Skip to content
New issue

Have a question about this project? Sign up for a free GitHub account to open an issue and contact its maintainers and the community.

By clicking “Sign up for GitHub”, you agree to our terms of service and privacy statement. We’ll occasionally send you account related emails.

Already on GitHub? Sign in to your account

Make it possible to store images and backups on a storage pool #5515

Open
stgraber opened this issue Feb 20, 2019 · 2 comments

Comments

2 participants
@stgraber
Copy link
Member

commented Feb 20, 2019

Right now, the original image artifacts and the container backups are stored on the main system storage, not on any of LXD's storage pools.

This is surprising to users who may then run themselves out of disk space despite having a lot of storage directly assigned to LXD.

I believe we should introduce two new configuration options (daemon level):

  • storage.images_volume
  • storage.backups_volume

Syntax being <pool>/<volume> where <volume> is an existing, unused custom volume.

When not set, we store things directly in the directory as we used to.
If set, we create a lxd_images or lxd_backups directory on the selected storage pool and turn the images or backups directory into a symlink to the relevant location.

Those settings may be changed and data will be moved around as needed.

Those storage volumes must be adequately protected so that they may not get attached to a container and may not be deleted or renamed while in use.

We also need to disallow the use of CEPH for this as CEPH+cluster would fail miserably.
We may re-visit this with CEPHfs when we add it but for now, we should just ban CEPH.

@stgraber stgraber added this to the soon milestone Feb 20, 2019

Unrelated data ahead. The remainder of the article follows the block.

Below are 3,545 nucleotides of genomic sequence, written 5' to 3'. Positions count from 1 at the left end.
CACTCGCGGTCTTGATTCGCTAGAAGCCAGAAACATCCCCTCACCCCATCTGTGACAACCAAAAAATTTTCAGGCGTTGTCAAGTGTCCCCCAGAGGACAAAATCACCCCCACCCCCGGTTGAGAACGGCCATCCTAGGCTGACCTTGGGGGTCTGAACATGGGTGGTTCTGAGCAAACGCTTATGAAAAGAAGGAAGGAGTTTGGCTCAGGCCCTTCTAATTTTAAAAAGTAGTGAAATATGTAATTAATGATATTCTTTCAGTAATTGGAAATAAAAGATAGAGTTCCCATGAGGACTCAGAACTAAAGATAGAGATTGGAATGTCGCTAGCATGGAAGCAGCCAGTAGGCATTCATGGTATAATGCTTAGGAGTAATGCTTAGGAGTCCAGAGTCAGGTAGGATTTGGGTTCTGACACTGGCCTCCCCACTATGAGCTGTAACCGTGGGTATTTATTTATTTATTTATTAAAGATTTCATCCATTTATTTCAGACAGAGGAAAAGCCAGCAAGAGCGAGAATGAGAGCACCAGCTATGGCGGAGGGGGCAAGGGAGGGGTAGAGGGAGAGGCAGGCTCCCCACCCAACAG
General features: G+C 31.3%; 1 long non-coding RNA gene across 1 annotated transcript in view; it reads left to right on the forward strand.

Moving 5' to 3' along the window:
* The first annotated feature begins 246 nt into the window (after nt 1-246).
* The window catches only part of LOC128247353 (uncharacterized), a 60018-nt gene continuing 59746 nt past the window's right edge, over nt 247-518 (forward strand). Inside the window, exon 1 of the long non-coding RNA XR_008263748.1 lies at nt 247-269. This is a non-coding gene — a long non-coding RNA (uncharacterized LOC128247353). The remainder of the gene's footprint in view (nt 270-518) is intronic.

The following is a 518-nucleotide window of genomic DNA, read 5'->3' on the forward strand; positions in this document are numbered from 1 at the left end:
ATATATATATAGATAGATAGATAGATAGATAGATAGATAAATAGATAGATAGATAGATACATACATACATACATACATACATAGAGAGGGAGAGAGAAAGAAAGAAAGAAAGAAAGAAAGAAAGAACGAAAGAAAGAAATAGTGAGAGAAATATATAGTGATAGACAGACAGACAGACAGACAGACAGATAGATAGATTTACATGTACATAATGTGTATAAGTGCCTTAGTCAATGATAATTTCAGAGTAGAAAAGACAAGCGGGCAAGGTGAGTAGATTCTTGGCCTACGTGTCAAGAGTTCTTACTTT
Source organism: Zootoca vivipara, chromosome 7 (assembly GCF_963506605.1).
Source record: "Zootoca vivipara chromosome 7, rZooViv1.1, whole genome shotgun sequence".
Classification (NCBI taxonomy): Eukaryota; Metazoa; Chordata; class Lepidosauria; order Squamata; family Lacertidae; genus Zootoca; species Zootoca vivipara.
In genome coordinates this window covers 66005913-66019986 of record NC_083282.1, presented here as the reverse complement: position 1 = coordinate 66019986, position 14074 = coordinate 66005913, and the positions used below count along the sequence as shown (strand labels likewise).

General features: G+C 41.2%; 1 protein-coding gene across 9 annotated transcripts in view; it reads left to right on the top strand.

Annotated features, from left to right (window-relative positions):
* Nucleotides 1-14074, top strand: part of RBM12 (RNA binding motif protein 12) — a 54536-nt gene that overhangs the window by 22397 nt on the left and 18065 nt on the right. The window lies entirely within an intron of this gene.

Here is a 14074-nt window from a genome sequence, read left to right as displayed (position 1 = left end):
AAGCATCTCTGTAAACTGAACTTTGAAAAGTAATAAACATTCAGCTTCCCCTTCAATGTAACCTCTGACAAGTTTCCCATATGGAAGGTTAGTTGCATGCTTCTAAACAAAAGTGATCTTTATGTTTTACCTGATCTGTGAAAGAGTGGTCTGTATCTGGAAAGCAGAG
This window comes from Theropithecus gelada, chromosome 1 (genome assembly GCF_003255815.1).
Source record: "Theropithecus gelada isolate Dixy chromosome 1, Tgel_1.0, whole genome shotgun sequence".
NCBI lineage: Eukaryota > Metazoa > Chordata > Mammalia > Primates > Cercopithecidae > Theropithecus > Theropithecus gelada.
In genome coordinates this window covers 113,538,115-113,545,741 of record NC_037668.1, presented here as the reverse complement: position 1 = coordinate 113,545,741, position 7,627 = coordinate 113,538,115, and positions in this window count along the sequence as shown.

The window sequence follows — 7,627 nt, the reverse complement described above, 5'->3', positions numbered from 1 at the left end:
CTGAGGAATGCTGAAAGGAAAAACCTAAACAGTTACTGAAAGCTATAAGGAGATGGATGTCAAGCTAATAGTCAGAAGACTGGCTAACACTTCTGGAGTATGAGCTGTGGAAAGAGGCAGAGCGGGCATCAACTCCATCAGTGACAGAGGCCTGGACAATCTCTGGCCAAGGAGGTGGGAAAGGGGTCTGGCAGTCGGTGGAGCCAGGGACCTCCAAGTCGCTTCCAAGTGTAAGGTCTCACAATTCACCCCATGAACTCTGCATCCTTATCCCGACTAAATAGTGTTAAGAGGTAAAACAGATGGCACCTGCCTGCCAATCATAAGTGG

@stgraber stgraber added the Feature label Feb 20, 2019

@gpatel-fr

This comment has been minimized.

Copy link

commented Feb 24, 2019

Right now, the original image artifacts and the container backups are stored on the main system storage, not
on any of LXD's storage pools.
This is surprising to users who may then run themselves out of disk space despite having a lot of storage directly assigned to LXD.

Indeed this has happened to me. It's nice to see a project manager so responsive that he see the need to solve my problem before I have it :-)

But is it a real problem for images ? Images are usually 150-200 mb and only one at a time is stored temporarily on the file system
For backup, yes, the actual container data can be quite larger (see below). But is is necessary to actually manage new special volume classes ? Add new objects is nice when you have a still growing project, but later you can consider them as making it to heavy, in short overengineering.
Why not just add the possibility to enter a specific path for storing backups ? Simpler, lighter, leaving the actual management to system administrators (that's what I did once I understood the reason for the crash; BTW a man page for lxc-export could be useful, explaining what happens and what to do with the remaining data hogging the available space, this data that seems to be automatically cleaned when restarting a successful export, something not totally obvious and I have no idea how about doing it safely otherwise).

There is the problem of snap adding 'protection' to file accesses for people using lxd with snapcraft, though. Maybe that's the reason you want to add all this stuff.

From what I see, export does on the file system a full copy of all container data AND a tarball AND the gzipped tarball, needing so about 2,5 times the actual container size. Probably for the best, but lxc-export doc (if it actually existed) should say clearly that you need at least that on the temporary workspace. Many people would assume that 50% over the biggest container should be more than enough. Possibly the container copy could be zapped before creating the gzipped tar from the tarball. I don't quite see why it's needed at this point. I'd dare to say that efforts to make this more efficient could be actually useful.

@stgraber

This comment has been minimized.

Copy link
Member Author

commented Feb 25, 2019

@monstermunchkin can you check why we'd be keeping the temporary backup directory after we've tared it (and before we compress it)? Seems like an obvious waste of space.

monstermunchkin added a commit to monstermunchkin/lxd that referenced this issue Feb 25, 2019

lxd: Remove backup directory after creating tarball
Remove the backup backup directory as soon as the tarball has been
created. That way one will hopefully not run out of disk space when
doing backups.

See lxc#5515

Signed-off-by: Thomas Hipp <thomas.hipp@canonical.com>
Sign up for free to join this conversation on GitHub. Already have an account? Sign in to comment
You can’t perform that action at this time.